Why I Stuck With Teaching Yoga (And Why I'm Happy I Did)
The other day a friend of mine who had just completed her yoga teacher training asked me about my process of "becoming a yoga teacher." She commented, "You seem so confident."
It took me aback.
I remember the first yoga class I taught at a community center back in 2007. I fumbled through. I endured some interesting stares. I stumbled while demonstrating a balancing pose.
Then we got to savasana.
I sat and watched everyone breathe a little easier than they had at the beginning of class. One woman who I’d imagined had been scowling at me the whole time had a slight smile on her face. I looked closely at each person lying there. I whispered “thank you” one at a time, to each of them.
Post-savasana there were deep sighs and “Whoa, I’ve needed this all my life.”
The peace was palpable. It was profound.
After that first shaky class, I realized that despite my shyness, I needed to share my voice and experience with others through yoga.
My first consistent yoga-teaching gig was at a gym. There was a racquetball court next door, the stereo was often broken, I had to bring extra clean mats, and the funk in the space was borderline unbearable. I stayed at that gig two years, showed up every class, planned, and taught my heart out.
Slowly I added more gym classes and finally added a studio class — a dance studio, that is. My class ran parallel to a pole dance class. In mid-vinyasa we were usually serenaded with the sound of sweaty thighs sliding down poles, “Go head babies,” and stilettoes hitting the floor. It was perfectly imperfect, and I loved it.
The first time I taught at a dedicated yoga space, I had six students. One left early and another one lay on the floor and put a towel over her face for, um, like 40% of the class. Of the four people who stayed, two of them came back the next week.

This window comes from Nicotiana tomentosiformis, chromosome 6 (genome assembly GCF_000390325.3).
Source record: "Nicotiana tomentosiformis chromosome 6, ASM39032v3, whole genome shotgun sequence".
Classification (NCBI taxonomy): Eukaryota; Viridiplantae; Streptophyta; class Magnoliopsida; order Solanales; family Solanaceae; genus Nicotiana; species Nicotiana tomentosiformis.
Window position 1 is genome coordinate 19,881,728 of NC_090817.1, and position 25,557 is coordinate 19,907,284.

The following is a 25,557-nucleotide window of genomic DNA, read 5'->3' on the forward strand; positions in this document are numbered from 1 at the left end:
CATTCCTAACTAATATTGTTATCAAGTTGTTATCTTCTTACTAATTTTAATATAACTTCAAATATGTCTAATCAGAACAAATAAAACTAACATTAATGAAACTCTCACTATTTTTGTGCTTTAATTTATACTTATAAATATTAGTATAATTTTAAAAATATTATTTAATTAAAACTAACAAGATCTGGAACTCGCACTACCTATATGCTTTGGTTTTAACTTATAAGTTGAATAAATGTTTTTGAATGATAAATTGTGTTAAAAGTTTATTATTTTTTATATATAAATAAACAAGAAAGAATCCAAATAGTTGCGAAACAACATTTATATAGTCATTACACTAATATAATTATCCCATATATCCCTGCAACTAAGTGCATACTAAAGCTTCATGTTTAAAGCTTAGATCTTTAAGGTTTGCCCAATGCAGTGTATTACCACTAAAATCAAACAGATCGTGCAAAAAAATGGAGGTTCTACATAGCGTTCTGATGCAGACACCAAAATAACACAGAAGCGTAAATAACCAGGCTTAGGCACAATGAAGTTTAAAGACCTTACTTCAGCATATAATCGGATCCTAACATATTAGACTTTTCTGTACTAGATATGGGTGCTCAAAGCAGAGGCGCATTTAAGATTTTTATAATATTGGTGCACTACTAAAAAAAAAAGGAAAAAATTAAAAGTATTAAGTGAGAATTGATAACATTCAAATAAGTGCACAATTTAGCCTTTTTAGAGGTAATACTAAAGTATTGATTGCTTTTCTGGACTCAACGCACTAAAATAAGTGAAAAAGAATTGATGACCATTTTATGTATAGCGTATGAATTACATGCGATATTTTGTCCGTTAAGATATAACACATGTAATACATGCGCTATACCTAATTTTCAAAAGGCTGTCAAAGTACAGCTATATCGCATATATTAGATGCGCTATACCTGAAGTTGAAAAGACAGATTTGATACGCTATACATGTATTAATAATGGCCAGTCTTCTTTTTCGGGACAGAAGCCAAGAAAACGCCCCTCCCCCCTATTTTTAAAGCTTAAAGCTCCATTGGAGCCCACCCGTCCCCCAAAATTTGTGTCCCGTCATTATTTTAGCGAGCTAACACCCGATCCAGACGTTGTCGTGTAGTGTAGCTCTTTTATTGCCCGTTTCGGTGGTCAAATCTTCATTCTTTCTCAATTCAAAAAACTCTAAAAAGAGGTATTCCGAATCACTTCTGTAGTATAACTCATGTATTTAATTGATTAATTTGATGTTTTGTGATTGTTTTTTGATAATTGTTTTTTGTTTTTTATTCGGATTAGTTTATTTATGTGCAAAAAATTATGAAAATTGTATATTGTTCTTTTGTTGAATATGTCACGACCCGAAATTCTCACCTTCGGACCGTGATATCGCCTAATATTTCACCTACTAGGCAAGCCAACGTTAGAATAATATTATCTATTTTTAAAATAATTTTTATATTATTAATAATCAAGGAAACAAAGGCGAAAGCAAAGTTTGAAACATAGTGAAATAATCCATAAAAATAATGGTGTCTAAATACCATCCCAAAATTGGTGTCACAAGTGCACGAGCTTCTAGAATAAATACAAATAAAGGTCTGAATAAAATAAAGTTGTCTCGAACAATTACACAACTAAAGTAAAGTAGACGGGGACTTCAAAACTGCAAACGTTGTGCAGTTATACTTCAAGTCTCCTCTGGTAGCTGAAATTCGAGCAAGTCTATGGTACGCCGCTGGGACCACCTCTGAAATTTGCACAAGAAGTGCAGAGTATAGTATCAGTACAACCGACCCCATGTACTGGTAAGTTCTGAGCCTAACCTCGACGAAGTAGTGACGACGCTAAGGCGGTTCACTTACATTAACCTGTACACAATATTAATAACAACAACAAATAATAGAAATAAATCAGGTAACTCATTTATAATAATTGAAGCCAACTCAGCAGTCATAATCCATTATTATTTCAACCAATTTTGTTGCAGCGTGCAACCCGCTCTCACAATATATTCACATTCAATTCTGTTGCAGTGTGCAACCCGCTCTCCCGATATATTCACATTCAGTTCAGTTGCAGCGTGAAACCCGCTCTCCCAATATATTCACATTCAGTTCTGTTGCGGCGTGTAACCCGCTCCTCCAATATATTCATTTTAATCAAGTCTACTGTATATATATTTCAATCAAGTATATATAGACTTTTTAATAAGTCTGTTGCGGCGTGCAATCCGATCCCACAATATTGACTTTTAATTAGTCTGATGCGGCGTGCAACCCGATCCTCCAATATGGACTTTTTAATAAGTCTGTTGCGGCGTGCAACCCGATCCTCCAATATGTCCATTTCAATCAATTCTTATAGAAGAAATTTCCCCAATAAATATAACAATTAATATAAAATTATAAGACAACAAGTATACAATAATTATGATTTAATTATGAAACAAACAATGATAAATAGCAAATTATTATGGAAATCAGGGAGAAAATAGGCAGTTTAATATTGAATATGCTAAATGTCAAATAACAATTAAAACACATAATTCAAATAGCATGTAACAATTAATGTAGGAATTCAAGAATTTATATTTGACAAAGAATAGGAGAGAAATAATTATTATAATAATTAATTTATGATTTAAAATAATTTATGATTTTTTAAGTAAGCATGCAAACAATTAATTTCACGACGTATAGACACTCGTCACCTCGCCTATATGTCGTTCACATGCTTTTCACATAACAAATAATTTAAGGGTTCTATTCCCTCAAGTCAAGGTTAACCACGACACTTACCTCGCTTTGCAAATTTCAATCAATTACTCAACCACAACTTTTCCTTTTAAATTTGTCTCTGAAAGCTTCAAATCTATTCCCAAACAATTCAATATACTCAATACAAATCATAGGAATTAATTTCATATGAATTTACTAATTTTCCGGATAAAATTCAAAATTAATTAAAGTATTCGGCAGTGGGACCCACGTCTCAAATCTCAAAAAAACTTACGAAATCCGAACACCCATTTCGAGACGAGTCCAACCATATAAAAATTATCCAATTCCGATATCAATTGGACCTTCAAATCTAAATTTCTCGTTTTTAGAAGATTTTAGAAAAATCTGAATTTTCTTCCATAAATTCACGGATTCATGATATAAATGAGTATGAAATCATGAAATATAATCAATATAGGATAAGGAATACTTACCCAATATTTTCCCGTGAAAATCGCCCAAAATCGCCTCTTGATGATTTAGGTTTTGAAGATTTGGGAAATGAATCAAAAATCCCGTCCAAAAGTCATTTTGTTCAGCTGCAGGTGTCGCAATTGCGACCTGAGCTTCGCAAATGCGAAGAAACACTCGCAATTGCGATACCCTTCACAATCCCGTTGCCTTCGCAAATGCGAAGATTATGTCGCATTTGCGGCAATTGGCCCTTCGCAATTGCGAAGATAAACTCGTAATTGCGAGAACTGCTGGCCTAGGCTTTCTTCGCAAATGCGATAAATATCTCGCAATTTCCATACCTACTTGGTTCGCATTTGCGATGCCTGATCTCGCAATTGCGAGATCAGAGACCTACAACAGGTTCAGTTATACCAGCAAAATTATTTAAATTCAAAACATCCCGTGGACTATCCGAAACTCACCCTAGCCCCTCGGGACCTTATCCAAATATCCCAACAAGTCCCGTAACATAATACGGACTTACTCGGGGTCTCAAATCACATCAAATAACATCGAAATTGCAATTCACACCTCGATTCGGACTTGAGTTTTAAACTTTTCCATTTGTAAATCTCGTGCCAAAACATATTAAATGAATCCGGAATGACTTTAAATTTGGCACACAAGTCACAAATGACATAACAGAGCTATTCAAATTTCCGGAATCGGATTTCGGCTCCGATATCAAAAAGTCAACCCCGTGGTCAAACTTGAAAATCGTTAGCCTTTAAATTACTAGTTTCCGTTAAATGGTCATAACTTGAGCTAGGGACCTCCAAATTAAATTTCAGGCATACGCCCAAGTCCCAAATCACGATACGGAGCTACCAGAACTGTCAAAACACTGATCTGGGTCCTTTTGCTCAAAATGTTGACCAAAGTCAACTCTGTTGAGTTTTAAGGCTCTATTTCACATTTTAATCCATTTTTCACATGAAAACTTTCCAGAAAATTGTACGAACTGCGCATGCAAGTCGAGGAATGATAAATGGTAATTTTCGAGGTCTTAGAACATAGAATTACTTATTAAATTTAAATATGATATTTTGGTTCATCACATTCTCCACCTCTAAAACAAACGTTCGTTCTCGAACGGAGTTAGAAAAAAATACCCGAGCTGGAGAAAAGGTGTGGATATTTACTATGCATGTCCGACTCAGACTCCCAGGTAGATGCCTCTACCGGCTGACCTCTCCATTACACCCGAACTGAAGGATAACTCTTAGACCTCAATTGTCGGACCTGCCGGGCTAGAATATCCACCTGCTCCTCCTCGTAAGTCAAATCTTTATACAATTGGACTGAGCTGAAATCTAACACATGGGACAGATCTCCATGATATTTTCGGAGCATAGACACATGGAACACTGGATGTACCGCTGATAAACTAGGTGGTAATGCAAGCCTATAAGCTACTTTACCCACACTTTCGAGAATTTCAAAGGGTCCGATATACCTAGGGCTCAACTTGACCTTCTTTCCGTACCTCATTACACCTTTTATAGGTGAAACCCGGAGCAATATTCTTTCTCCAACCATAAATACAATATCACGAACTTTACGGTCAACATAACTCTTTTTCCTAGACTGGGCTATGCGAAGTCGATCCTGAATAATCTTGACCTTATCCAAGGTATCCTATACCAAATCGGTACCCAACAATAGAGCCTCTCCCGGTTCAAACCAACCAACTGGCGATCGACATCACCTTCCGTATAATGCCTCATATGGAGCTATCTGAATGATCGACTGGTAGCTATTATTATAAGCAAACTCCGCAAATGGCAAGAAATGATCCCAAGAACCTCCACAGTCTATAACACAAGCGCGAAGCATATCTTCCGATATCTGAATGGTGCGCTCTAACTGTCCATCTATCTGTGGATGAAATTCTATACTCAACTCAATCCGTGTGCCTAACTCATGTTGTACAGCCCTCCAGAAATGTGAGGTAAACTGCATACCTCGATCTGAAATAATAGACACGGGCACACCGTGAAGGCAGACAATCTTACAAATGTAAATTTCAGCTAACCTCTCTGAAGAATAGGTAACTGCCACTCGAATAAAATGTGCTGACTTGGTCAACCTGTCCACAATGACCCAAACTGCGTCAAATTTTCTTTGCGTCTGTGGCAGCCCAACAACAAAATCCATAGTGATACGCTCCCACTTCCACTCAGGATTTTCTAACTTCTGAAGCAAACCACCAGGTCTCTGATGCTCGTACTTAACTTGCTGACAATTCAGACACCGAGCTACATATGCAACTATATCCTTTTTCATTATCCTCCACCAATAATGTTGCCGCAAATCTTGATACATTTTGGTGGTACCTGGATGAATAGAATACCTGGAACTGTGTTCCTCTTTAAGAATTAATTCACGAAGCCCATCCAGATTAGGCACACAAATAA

I continued to map out yoga sequences, comb through books (holy, children's and everything in between) for inspiration, construct playlists, show up 30-45 minutes early, sage the room, talk and check in with my students after class, seek out feedback from respected teachers, and more.
Though I’ve gotten more efficient with my processes over the years, I still do all of the above in some capacity before and after each class.
I continued to get on my mat, to burn through insecurities, and chant down the throat of my doubts and fears so that I could fully show up for each student and each class.
I remember the first time I taught a class with double-digit numbers of people, exactly 10 folks present. I was so excited and nervous.
The first time my class was full to capacity before the designated start time, I thought, "What a phenomenon."
The second time it happened. I thought, "What a blessing."
And so it goes.
Now, sometimes there are six, sometimes there are 60. There are co-led events with attendance well over 200. There are classes that one person shows for.
Always there's a recognition of the path that chose me as much as I chose it.
Always, there is gratitude.
The other day someone walked out of class 10 minutes in and slammed the door loud on the way out.
Later that week someone cried in camel pose and told me she felt her heart expanding, not breaking anymore.
Like that first class, I still stumble over words and sometimes fall during demonstrations.
No matter what, once my students arrive at savasana, I hold each of them close to my heart. And I whisper, "Thank you."